Trade Cases

U.S. Must Get 'More Creative,' Trade Nominee Tells Senate

Written by Sandy Williams

Gilbert Kaplan, nominee for undersecretary for international trade at the Department of Commerce, was questioned today by the Senate Finance Committee on how he will approach trade issues for the nation. As undersecretary, Kaplan would be responsible for promoting U.S. trade and enforcing trade laws.

Sen. Sherrod Brown (D-OH) pressed Kaplan on whether he supported a quick resolution to the Section 232 investigation to end import surges that have occurred from the ensuing uncertainty about the case.

“Yes, absolutely. I think it is very important,” said Kaplan, and suggested that the U.S must get more “creative” in pursuing trade cases and “turn the pressure on even more to get this resolved.”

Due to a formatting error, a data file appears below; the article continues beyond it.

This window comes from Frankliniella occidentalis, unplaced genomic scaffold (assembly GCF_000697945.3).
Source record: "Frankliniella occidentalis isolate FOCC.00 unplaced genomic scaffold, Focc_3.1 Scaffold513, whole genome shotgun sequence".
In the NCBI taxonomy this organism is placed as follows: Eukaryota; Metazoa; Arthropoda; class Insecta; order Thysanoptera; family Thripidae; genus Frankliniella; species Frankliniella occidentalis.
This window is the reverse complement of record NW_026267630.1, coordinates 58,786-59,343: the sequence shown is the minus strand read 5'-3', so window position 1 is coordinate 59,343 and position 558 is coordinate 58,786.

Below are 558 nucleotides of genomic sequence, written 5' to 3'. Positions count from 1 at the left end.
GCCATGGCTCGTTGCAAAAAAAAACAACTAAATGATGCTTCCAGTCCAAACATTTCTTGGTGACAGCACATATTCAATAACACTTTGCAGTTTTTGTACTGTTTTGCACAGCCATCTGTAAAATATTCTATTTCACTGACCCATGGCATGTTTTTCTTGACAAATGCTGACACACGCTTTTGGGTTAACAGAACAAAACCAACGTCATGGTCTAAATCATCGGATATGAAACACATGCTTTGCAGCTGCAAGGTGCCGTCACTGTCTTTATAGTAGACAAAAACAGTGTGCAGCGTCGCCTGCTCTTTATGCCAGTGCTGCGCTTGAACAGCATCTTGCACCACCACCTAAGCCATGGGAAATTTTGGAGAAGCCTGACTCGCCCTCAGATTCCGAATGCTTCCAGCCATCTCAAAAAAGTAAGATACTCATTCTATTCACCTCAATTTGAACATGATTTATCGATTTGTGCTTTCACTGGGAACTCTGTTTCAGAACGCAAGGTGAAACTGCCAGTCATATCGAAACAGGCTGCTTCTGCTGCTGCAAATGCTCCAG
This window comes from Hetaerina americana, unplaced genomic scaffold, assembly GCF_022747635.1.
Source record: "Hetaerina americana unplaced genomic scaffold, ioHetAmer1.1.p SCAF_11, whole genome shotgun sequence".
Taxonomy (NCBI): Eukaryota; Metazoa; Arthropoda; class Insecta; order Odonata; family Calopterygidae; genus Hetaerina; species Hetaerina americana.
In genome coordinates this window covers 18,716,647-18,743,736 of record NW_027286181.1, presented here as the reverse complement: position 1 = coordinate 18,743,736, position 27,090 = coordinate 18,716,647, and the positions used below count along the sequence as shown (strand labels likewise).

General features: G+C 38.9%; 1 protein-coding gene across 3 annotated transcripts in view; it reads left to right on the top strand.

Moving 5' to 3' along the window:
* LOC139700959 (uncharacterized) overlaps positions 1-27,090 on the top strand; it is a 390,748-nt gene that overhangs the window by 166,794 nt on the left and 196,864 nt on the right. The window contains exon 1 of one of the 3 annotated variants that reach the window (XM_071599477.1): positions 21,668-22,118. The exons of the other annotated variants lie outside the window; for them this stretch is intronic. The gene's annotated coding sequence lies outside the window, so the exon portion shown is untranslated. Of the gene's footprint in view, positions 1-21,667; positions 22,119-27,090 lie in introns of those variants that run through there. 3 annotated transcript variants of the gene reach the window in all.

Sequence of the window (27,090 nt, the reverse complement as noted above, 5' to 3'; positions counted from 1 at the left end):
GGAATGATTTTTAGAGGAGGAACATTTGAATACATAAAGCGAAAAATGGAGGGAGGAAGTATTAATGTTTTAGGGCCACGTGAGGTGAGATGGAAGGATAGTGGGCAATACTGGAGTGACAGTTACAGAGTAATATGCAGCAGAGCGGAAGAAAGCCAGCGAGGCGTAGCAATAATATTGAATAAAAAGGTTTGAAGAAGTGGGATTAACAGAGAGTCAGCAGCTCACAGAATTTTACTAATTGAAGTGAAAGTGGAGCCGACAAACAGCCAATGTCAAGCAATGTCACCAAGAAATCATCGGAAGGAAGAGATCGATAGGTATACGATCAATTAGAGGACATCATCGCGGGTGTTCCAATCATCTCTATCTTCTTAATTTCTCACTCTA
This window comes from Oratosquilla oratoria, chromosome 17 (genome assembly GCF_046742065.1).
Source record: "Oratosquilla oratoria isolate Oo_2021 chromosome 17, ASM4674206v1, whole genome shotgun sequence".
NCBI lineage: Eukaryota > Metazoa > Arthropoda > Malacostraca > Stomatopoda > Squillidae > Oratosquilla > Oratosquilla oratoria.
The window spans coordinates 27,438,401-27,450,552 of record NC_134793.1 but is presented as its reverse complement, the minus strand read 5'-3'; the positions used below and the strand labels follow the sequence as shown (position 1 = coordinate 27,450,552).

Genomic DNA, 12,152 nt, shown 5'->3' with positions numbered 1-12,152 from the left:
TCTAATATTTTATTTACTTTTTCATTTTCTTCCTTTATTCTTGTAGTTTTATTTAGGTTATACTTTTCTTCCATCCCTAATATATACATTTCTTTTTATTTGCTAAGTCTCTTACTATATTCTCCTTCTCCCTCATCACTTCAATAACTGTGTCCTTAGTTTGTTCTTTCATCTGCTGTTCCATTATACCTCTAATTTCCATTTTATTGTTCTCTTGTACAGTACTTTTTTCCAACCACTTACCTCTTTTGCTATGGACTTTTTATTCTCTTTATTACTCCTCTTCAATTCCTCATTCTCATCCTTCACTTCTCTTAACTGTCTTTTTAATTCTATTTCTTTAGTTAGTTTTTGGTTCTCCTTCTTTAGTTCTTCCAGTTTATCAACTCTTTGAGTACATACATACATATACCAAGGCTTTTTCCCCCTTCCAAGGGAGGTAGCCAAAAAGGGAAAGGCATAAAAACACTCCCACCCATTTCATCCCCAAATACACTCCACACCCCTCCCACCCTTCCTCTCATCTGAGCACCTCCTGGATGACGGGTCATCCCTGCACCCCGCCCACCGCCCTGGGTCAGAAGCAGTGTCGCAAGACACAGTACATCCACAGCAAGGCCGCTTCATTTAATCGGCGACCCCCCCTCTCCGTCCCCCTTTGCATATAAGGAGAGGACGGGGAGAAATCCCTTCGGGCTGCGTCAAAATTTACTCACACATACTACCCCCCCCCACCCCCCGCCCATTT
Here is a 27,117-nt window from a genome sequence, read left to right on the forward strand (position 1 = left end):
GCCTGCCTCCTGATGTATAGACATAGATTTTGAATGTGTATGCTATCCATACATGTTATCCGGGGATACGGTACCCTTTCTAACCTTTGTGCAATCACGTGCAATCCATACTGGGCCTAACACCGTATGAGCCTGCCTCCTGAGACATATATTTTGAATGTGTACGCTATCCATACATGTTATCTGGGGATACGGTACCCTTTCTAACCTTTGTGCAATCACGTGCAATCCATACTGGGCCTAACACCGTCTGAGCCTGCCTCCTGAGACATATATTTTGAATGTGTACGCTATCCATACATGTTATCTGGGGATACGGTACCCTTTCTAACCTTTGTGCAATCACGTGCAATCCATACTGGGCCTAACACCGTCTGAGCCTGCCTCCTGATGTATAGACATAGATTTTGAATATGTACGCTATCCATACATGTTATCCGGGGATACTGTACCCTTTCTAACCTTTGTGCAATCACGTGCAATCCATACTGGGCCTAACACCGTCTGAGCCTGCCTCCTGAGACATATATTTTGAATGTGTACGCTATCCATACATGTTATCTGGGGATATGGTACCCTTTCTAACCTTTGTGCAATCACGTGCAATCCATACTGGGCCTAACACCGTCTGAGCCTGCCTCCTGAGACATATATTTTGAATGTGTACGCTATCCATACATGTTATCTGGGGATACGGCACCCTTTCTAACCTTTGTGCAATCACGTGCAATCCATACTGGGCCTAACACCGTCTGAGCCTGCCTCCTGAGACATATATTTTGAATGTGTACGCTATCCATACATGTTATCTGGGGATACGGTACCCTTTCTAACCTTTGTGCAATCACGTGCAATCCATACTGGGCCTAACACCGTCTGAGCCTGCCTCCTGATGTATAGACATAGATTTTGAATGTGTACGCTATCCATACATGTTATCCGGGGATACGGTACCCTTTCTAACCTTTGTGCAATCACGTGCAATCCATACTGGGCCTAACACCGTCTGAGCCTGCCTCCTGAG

Kaplan proposed the more frequent use of self-initiated Section 301 actions to address unfair trade practices and steel overcapacity, as well as utilizing the the World Trade Organization to bring trade cases against China and others.

On the subject of reciprocal market access with China, Kaplan said, “I think we should be able to have complete access [to Chinese markets] and not be subject to any caps or limits.”

Kaplan, a Harvard law graduate, has a long background in trade, working for the Commerce Department as a director of investigations in 1983 and later as deputy assistant secretary for the import administration handling steel trade. He also served as acting assistant secretary for import administration. After the Reagan years, Kaplan worked as an attorney in international trade and as a lobbyist for corporations such as Bethlehem Steel. In 2007, while at law firm King and Spalding, he represented Zekelman Steel and others in a successful anti-subsidy case against imports of Chinese steel standard pipe.

(Source material: World Trade Online)

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